In Carpenter, the Second Circuit held that Winans and his fellow conspirators committed illegal insider trading by “secreting, stealing, purloining or otherwise misappropriating material non-public information in breach of an employer-imposed fiduciary duty of confidentiality,” on the basis of which they then traded in the stock of issuers mentioned in Winans’ columns. In dicta, the court indicated that the Wall Street Journal could have traded on the basis of the information in question:
Appellants argue that it is anomalous to hold an employee liable for acts that his employer could lawfully commit. Admittedly, … the Wall Street Journal or its parent, Dow Jones Company, might perhaps lawfully disregard its own confidentiality policy by trading in the stock of companies to be discussed in forthcoming articles. … Although the employer may perhaps lawfully destroy its own reputation, its employees should be and are barred from destroying their employer’s reputation by misappropriating their employer’s informational property. … Here, appellants, constrained by the employer’s confidentiality policy, could not lawfully trade by fraudulently violating that policy, even if the Journal, the employer imposing the policy, might not be said to defraud itself should it make its own trades.
Nothing in O’Hagan is inconsistent with the distinction drawn in Carpenter. The misappropriation theory bans undisclosed trading by an agent or other fiduciary in breach of a duty of loyalty to the principal; it does not ban trading by the principal in the same information, even if the agent in question developed the information for the principal. As an employer, a Member of Congress is free to trade; as an employee, the staffer is not.
 See generally Jerke, supra note 12, at 1467-70 (describing relevant provisions of the House and Senate ethics manuals and rules).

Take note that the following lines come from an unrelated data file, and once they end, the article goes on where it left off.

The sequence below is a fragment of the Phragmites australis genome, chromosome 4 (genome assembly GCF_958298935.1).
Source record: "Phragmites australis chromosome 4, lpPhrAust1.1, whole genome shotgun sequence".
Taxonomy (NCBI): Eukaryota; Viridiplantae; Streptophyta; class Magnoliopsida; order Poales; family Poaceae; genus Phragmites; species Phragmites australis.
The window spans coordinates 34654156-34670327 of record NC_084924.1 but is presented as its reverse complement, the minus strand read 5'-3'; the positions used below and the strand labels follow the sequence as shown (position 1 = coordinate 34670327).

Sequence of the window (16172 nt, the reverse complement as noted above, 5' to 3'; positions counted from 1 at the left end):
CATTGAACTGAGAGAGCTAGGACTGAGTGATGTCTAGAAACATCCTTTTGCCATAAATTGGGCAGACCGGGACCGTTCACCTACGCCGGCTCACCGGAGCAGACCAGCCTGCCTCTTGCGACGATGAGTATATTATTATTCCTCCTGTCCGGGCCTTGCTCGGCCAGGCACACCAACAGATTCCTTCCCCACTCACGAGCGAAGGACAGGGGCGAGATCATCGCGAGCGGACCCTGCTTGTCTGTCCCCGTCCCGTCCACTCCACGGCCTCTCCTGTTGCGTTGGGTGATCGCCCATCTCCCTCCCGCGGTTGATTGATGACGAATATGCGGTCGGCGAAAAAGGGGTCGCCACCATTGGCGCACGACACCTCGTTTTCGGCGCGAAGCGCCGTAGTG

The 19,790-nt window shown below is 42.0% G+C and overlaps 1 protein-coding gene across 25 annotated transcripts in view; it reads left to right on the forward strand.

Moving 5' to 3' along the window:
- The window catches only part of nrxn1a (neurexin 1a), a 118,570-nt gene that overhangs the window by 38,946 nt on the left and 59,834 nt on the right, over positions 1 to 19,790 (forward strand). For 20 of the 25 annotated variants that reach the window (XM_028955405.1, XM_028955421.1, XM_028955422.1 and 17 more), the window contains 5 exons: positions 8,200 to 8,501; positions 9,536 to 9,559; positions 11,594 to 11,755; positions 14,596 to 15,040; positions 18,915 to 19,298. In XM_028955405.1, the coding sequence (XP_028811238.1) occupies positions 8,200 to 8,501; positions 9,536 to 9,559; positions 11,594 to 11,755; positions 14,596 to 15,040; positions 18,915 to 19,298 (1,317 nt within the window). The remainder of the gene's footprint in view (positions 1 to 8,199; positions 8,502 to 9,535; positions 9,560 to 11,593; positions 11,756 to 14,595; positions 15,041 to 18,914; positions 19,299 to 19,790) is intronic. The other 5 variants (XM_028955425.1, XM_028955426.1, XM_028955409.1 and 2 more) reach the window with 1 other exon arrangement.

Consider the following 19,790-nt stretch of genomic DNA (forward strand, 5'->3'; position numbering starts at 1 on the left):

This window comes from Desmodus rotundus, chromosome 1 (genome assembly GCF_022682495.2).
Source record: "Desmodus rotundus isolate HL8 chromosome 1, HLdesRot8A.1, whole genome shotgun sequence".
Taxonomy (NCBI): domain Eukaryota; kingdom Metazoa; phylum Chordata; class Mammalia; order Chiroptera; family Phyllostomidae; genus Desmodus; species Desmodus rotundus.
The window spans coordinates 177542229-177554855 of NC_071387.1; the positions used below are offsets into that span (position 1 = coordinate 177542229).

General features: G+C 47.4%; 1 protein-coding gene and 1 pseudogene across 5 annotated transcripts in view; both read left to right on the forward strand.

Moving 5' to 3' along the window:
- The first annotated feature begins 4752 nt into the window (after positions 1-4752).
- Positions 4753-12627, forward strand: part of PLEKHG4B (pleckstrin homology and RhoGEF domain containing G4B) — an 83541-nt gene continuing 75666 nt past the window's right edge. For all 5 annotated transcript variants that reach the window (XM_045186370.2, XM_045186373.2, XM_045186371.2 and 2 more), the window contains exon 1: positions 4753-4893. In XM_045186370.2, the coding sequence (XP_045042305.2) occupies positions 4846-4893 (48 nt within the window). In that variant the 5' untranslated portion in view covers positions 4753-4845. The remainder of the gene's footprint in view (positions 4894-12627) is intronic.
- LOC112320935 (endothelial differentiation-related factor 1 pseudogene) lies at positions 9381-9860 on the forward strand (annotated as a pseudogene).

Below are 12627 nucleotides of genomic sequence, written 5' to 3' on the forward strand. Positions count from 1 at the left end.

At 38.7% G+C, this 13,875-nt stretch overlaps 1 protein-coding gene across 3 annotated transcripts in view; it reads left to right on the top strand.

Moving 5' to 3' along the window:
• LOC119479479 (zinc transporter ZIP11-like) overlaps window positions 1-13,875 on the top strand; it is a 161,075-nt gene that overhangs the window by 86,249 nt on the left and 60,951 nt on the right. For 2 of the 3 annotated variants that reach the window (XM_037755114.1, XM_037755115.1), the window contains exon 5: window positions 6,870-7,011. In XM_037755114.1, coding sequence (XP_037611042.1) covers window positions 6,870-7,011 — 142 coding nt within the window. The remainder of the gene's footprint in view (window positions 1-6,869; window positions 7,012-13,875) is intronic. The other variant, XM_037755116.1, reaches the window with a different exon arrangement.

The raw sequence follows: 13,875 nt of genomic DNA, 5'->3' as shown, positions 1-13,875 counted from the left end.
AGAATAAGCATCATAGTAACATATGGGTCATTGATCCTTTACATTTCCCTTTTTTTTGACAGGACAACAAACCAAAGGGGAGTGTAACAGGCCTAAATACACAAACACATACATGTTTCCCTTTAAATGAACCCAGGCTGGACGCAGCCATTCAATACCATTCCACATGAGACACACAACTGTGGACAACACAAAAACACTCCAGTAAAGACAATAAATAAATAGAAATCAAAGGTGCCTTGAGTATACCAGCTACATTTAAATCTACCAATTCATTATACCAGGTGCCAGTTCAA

Exchange Act Rel. No. 43,154 (Aug. 15, 2000).
 17 C.F.R. § 240.10b5-2(b)(1).
 17 C.F.R. § 240.10b5-2(b)(2).
 17 C.F.R. § 240.10b5-2(b)(1).
 ___ F.Supp.2d ___, 2009 WL 2096166 (N.D. Tex. 2009).
 Id. at *8 (“Because under O’Hagan the deception that animates the misappropriation theory involves at its core the undisclosed breach of a duty not to use another’s information for personal benefit, there is no apparent reason why that duty cannot arise by agreement.”).
 Id. at *12-13.
 Suffice it to say that this author regards both Rule 10b5-2 and Cuban decision as being inconsistent with the well-accepted proposition that a fiduciary relationship is required. See, e.g., Regents of the Univ. of Cal. v. Credit Suisse First Boston (USA), Inc., 482 F.3d 372, 389 (5th Cir. 2007) (holding that “the [Supreme] Court . . . has established that a device, such as a scheme, is not ‘deceptive’ unless it involves breach of some duty of candid disclosure”); see generally Donna M. Nagy, Insider Trading and the Gradual Demise of Fiduciary Principles, 94 Iowa L. Rev. 1315 (2009) (arguing that, although the Supreme Court precedents mandate a fiduciary relationship, some lower courts are disregarding that requirement in favor of a broad rule banning wrongful use of material nonpublic information).
 5 C.F.R. § 2635.101. I assuming here that government ethics rules embodied in the terms of employment of government employees banning the use of nonpublic information for personal gain will be deemed to constitute the requisite agreement. In fact, however, the question of whether an employee handbook constitutes a contract arises in many legal settings and, in general, does not admit of easy resolution. See generally 19 Williston on Contracts § 54:10 (4th ed. 2009) (discussing cases).
 Joseph Kalo, Deterring Misuse of Confidential Government Information: A Proposed Citizens’ Action, 72 Mich. L. Rev. 1577, 1581 (1974) (“The application of fiduciary duties to activities of government employees is not novel.”).